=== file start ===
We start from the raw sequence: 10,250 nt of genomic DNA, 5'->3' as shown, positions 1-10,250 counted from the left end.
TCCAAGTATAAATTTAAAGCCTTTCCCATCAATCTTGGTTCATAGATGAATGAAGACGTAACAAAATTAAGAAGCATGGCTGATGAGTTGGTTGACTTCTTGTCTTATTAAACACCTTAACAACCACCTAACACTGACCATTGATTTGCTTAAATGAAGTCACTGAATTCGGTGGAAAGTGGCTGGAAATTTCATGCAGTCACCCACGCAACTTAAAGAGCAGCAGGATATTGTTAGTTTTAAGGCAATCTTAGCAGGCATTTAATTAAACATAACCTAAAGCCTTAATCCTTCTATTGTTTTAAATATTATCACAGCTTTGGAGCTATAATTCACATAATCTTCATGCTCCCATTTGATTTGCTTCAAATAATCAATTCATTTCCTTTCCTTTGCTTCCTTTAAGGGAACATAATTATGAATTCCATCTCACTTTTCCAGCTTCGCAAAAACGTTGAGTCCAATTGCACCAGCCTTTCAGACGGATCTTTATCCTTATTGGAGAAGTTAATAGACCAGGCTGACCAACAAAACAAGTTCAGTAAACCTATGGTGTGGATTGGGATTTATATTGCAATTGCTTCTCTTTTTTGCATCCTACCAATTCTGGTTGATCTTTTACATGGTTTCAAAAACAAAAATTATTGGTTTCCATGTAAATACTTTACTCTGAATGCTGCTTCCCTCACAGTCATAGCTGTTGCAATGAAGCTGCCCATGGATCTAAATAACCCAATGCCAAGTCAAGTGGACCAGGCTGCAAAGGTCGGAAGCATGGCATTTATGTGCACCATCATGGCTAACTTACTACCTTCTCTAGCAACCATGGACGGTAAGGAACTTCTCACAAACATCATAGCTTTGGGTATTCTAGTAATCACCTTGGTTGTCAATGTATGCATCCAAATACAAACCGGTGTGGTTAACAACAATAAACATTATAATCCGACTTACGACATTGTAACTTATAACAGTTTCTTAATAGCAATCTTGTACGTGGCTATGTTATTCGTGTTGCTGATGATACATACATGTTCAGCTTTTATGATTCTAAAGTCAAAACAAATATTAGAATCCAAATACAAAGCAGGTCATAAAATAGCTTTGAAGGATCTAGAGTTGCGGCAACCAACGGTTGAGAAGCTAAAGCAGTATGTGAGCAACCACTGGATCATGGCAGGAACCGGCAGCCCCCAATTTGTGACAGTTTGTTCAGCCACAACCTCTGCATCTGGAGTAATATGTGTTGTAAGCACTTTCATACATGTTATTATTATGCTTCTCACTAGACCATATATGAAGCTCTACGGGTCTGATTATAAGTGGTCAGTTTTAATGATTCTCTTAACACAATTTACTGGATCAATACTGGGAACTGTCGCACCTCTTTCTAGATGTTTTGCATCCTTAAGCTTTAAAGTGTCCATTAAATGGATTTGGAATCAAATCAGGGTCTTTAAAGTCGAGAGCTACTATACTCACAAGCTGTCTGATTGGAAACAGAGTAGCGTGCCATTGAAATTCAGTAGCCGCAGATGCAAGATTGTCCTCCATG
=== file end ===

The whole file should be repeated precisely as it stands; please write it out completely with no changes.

We start from the raw sequence: 10,250 nt of genomic DNA, 5'->3' as shown, positions 1-10,250 counted from the left end.
TCCAAGTATAAATTTAAAGCCTTTCCCATCAATCTTGGTTCATAGATGAATGAAGACGTAACAAAATTAAGAAGCATGGCTGATGAGTTGGTTGACTTCTTGTCTTATTAAACACCTTAACAACCACCTAACACTGACCATTGATTTGCTTAAATGAAGTCACTGAATTCGGTGGAAAGTGGCTGGAAATTTCATGCAGTCACCCACGCAACTTAAAGAGCAGCAGGATATTGTTAGTTTTAAGGCAATCTTAGCAGGCATTTAATTAAACATAACCTAAAGCCTTAATCCTTCTATTGTTTTAAATATTATCACAGCTTTGGAGCTATAATTCACATAATCTTCATGCTCCCATTTGATTTGCTTCAAATAATCAATTCATTTCCTTTCCTTTGCTTCCTTTAAGGGAACATAATTATGAATTCCATCTCACTTTTCCAGCTTCGCAAAAACGTTGAGTCCAATTGCACCAGCCTTTCAGACGGATCTTTATCCTTATTGGAGAAGTTAATAGACCAGGCTGACCAACAAAACAAGTTCAGTAAACCTATGGTGTGGATTGGGATTTATATTGCAATTGCTTCTCTTTTTTGCATCCTACCAATTCTGGTTGATCTTTTACATGGTTTCAAAAACAAAAATTATTGGTTTCCATGTAAATACTTTACTCTGAATGCTGCTTCCCTCACAGTCATAGCTGTTGCAATGAAGCTGCCCATGGATCTAAATAACCCAATGCCAAGTCAAGTGGACCAGGCTGCAAAGGTCGGAAGCATGGCATTTATGTGCACCATCATGGCTAACTTACTACCTTCTCTAGCAACCATGGACGGTAAGGAACTTCTCACAAACATCATAGCTTTGGGTATTCTAGTAATCACCTTGGTTGTCAATGTATGCATCCAAATACAAACCGGTGTGGTTAACAACAATAAACATTATAATCCGACTTACGACATTGTAACTTATAACAGTTTCTTAATAGCAATCTTGTACGTGGCTATGTTATTCGTGTTGCTGATGATACATACATGTTCAGCTTTTATGATTCTAAAGTCAAAACAAATATTAGAATCCAAATACAAAGCAGGTCATAAAATAGCTTTGAAGGATCTAGAGTTGCGGCAACCAACGGTTGAGAAGCTAAAGCAGTATGTGAGCAACCACTGGATCATGGCAGGAACCGGCAGCCCCCAATTTGTGACAGTTTGTTCAGCCACAACCTCTGCATCTGGAGTAATATGTGTTGTAAGCACTTTCATACATGTTATTATTATGCTTCTCACTAGACCATATATGAAGCTCTACGGGTCTGATTATAAGTGGTCAGTTTTAATGATTCTCTTAACACAATTTACTGGATCAATACTGGGAACTGTCGCACCTCTTTCTAGATGTTTTGCATCCTTAAGCTTTAAAGTGTCCATTAAATGGATTTGGAATCAAATCAGGGTCTTTAAAGTCGAGAGCTACTATACTCACAAGCTGTCTGATTGGAAACAGAGTAGCGTGCCATTGAAATTCAGTAGCCGCAGATGCAAGATTGTCCTCCATG